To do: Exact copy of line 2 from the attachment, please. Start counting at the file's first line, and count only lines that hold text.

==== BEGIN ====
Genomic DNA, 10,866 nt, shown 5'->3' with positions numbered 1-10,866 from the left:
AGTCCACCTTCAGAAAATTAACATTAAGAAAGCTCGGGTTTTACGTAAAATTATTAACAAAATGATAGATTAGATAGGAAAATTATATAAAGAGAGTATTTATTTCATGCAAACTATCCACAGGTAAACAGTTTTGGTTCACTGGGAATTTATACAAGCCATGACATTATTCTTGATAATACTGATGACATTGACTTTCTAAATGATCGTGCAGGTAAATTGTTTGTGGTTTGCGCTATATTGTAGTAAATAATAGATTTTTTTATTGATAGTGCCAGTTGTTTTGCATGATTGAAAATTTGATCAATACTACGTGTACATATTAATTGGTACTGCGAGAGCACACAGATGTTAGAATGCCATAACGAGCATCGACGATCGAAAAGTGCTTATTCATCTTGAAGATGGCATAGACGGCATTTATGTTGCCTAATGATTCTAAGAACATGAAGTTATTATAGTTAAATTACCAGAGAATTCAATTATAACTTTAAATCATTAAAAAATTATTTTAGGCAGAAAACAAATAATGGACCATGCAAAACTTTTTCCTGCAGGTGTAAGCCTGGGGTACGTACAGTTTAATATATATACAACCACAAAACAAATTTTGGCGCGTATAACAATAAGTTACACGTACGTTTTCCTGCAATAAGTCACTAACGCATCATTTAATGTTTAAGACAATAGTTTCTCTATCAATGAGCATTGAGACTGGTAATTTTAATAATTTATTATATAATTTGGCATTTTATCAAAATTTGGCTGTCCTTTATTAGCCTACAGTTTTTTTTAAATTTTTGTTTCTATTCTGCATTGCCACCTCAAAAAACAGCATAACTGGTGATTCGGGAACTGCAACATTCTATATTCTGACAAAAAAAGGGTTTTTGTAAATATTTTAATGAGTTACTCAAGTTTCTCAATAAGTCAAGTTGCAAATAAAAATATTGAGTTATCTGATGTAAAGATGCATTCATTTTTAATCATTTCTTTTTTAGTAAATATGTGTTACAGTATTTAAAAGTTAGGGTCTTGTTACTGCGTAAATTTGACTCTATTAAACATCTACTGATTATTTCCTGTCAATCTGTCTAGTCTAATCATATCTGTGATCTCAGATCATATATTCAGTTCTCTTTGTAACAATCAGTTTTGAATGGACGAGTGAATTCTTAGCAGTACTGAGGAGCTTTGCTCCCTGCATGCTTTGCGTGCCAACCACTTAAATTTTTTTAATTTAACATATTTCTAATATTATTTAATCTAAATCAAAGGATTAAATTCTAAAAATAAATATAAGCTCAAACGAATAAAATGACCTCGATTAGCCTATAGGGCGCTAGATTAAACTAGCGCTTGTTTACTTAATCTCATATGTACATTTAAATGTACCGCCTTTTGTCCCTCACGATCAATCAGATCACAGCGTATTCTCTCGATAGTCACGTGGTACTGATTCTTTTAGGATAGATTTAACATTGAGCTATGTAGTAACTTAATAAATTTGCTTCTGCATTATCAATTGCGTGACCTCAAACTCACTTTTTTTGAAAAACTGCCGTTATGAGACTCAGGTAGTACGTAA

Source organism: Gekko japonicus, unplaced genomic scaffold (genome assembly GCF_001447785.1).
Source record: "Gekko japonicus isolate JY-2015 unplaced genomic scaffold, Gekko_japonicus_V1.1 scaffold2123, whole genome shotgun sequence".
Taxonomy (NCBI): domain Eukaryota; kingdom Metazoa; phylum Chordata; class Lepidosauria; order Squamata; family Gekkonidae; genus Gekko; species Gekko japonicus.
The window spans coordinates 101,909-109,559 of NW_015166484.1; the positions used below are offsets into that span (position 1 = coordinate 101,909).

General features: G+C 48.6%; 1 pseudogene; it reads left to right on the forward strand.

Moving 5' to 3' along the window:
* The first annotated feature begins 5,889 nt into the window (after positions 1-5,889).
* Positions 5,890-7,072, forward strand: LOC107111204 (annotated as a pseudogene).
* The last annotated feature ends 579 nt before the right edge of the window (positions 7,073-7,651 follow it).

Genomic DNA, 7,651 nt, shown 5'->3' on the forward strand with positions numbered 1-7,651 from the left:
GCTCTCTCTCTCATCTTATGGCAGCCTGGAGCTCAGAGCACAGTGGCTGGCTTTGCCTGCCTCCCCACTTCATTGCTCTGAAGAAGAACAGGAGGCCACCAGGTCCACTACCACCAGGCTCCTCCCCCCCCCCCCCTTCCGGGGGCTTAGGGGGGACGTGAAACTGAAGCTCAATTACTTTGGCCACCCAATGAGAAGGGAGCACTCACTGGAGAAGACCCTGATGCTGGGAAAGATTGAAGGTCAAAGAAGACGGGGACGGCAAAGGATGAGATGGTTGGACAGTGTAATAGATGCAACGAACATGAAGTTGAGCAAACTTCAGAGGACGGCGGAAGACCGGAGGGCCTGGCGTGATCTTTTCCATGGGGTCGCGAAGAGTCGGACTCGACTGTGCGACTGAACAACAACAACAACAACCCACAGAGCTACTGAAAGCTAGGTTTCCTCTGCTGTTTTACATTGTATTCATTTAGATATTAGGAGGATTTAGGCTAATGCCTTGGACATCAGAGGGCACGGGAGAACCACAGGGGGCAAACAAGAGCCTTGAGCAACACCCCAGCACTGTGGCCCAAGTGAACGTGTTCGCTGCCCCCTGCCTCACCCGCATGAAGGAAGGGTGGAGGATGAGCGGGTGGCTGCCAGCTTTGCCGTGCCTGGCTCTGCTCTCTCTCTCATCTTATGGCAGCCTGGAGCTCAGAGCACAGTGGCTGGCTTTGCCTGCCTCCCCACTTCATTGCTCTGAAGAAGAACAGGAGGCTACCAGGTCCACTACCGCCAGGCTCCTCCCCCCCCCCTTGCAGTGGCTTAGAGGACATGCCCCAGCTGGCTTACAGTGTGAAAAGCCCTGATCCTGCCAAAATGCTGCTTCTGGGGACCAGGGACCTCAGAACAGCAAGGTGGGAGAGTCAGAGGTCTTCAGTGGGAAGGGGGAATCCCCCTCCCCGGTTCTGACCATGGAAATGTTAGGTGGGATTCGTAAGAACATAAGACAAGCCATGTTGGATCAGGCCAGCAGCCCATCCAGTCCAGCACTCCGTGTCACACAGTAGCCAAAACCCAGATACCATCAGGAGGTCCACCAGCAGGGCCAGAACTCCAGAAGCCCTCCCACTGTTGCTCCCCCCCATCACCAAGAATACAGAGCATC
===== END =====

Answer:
AGTCCACCTTCAGAAAATTAACATTAAGAAAGCTCGGGTTTTACGTAAAATTATTAACAAAATGATAGATTAGATAGGAAAATTATATAAAGAGAGTATTTATTTCATGCAAACTATCCACAGGTAAACAGTTTTGGTTCACTGGGAATTTATACAAGCCATGACATTATTCTTGATAATACTGATGACATTGACTTTCTAAATGATCGTGCAGGTAAATTGTTTGTGGTTTGCGCTATATTGTAGTAAATAATAGATTTTTTTATTGATAGTGCCAGTTGTTTTGCATGATTGAAAATTTGATCAATACTACGTGTACATATTAATTGGTACTGCGAGAGCACACAGATGTTAGAATGCCATAACGAGCATCGACGATCGAAAAGTGCTTATTCATCTTGAAGATGGCATAGACGGCATTTATGTTGCCTAATGATTCTAAGAACATGAAGTTATTATAGTTAAATTACCAGAGAATTCAATTATAACTTTAAATCATTAAAAAATTATTTTAGGCAGAAAACAAATAATGGACCATGCAAAACTTTTTCCTGCAGGTGTAAGCCTGGGGTACGTACAGTTTAATATATATACAACCACAAAACAAATTTTGGCGCGTATAACAATAAGTTACACGTACGTTTTCCTGCAATAAGTCACTAACGCATCATTTAATGTTTAAGACAATAGTTTCTCTATCAATGAGCATTGAGACTGGTAATTTTAATAATTTATTATATAATTTGGCATTTTATCAAAATTTGGCTGTCCTTTATTAGCCTACAGTTTTTTTTAAATTTTTGTTTCTATTCTGCATTGCCACCTCAAAAAACAGCATAACTGGTGATTCGGGAACTGCAACATTCTATATTCTGACAAAAAAAGGGTTTTTGTAAATATTTTAATGAGTTACTCAAGTTTCTCAATAAGTCAAGTTGCAAATAAAAATATTGAGTTATCTGATGTAAAGATGCATTCATTTTTAATCATTTCTTTTTTAGTAAATATGTGTTACAGTATTTAAAAGTTAGGGTCTTGTTACTGCGTAAATTTGACTCTATTAAACATCTACTGATTATTTCCTGTCAATCTGTCTAGTCTAATCATATCTGTGATCTCAGATCATATATTCAGTTCTCTTTGTAACAATCAGTTTTGAATGGACGAGTGAATTCTTAGCAGTACTGAGGAGCTTTGCTCCCTGCATGCTTTGCGTGCCAACCACTTAAATTTTTTTAATTTAACATATTTCTAATATTATTTAATCTAAATCAAAGGATTAAATTCTAAAAATAAATATAAGCTCAAACGAATAAAATGACCTCGATTAGCCTATAGGGCGCTAGATTAAACTAGCGCTTGTTTACTTAATCTCATATGTACATTTAAATGTACCGCCTTTTGTCCCTCACGATCAATCAGATCACAGCGTATTCTCTCGATAGTCACGTGGTACTGATTCTTTTAGGATAGATTTAACATTGAGCTATGTAGTAACTTAATAAATTTGCTTCTGCATTATCAATTGCGTGACCTCAAACTCACTTTTTTTGAAAAACTGCCGTTATGAGACTCAGGTAGTACGTAA